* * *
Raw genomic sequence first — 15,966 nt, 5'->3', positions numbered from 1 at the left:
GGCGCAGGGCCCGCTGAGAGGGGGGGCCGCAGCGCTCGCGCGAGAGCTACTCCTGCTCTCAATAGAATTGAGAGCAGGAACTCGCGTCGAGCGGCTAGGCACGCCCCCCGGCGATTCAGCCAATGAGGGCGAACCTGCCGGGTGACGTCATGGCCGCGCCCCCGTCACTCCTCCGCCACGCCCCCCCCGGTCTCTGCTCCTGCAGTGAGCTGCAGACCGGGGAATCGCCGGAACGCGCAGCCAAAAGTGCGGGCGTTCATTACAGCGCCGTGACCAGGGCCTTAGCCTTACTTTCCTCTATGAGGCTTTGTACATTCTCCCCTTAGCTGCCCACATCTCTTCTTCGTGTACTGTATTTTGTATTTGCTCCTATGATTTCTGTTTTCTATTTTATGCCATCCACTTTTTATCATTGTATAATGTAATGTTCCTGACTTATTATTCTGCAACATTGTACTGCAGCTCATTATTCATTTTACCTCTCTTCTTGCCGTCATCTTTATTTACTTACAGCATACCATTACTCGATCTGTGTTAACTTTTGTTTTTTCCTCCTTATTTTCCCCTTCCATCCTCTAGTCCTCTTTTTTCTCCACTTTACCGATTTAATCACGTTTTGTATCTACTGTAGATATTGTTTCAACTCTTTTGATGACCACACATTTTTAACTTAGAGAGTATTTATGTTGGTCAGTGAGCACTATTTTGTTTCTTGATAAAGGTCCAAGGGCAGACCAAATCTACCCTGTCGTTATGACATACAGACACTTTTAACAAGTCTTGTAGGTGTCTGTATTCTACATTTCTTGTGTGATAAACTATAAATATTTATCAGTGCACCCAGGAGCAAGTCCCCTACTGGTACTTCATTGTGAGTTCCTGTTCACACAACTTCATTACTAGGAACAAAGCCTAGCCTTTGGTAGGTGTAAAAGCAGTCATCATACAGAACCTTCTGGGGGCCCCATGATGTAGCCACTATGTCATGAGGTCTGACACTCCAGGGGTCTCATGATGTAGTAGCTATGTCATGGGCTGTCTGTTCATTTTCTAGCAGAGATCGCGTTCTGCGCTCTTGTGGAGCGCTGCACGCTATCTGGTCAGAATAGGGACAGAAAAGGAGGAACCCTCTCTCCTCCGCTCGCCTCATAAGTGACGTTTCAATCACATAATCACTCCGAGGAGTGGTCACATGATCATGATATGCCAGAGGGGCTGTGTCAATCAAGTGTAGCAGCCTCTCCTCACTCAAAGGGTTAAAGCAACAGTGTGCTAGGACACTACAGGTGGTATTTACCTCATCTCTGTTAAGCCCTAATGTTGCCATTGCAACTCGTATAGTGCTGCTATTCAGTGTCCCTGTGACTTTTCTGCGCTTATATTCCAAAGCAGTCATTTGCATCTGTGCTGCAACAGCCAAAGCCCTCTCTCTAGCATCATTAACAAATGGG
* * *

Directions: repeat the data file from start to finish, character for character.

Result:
Raw genomic sequence first — 15,966 nt, 5'->3', positions numbered from 1 at the left:
GGCGCAGGGCCCGCTGAGAGGGGGGGCCGCAGCGCTCGCGCGAGAGCTACTCCTGCTCTCAATAGAATTGAGAGCAGGAACTCGCGTCGAGCGGCTAGGCACGCCCCCCGGCGATTCAGCCAATGAGGGCGAACCTGCCGGGTGACGTCATGGCCGCGCCCCCGTCACTCCTCCGCCACGCCCCCCCCGGTCTCTGCTCCTGCAGTGAGCTGCAGACCGGGGAATCGCCGGAACGCGCAGCCAAAAGTGCGGGCGTTCATTACAGCGCCGTGACCAGGGCCTTAGCCTTACTTTCCTCTATGAGGCTTTGTACATTCTCCCCTTAGCTGCCCACATCTCTTCTTCGTGTACTGTATTTTGTATTTGCTCCTATGATTTCTGTTTTCTATTTTATGCCATCCACTTTTTATCATTGTATAATGTAATGTTCCTGACTTATTATTCTGCAACATTGTACTGCAGCTCATTATTCATTTTACCTCTCTTCTTGCCGTCATCTTTATTTACTTACAGCATACCATTACTCGATCTGTGTTAACTTTTGTTTTTTCCTCCTTATTTTCCCCTTCCATCCTCTAGTCCTCTTTTTTCTCCACTTTACCGATTTAATCACGTTTTGTATCTACTGTAGATATTGTTTCAACTCTTTTGATGACCACACATTTTTAACTTAGAGAGTATTTATGTTGGTCAGTGAGCACTATTTTGTTTCTTGATAAAGGTCCAAGGGCAGACCAAATCTACCCTGTCGTTATGACATACAGACACTTTTAACAAGTCTTGTAGGTGTCTGTATTCTACATTTCTTGTGTGATAAACTATAAATATTTATCAGTGCACCCAGGAGCAAGTCCCCTACTGGTACTTCATTGTGAGTTCCTGTTCACACAACTTCATTACTAGGAACAAAGCCTAGCCTTTGGTAGGTGTAAAAGCAGTCATCATACAGAACCTTCTGGGGGCCCCATGATGTAGCCACTATGTCATGAGGTCTGACACTCCAGGGGTCTCATGATGTAGTAGCTATGTCATGGGCTGTCTGTTCATTTTCTAGCAGAGATCGCGTTCTGCGCTCTTGTGGAGCGCTGCACGCTATCTGGTCAGAATAGGGACAGAAAAGGAGGAACCCTCTCTCCTCCGCTCGCCTCATAAGTGACGTTTCAATCACATAATCACTCCGAGGAGTGGTCACATGATCATGATATGCCAGAGGGGCTGTGTCAATCAAGTGTAGCAGCCTCTCCTCACTCAAAGGGTTAAAGCAACAGTGTGCTAGGACACTACAGGTGGTATTTACCTCATCTCTGTTAAGCCCTAATGTTGCCATTGCAACTCGTATAGTGCTGCTATTCAGTGTCCCTGTGACTTTTCTGCGCTTATATTCCAAAGCAGTCATTTGCATCTGTGCTGCAACAGCCAAAGCCCTCTCTCTAGCATCATTAACAAATGGG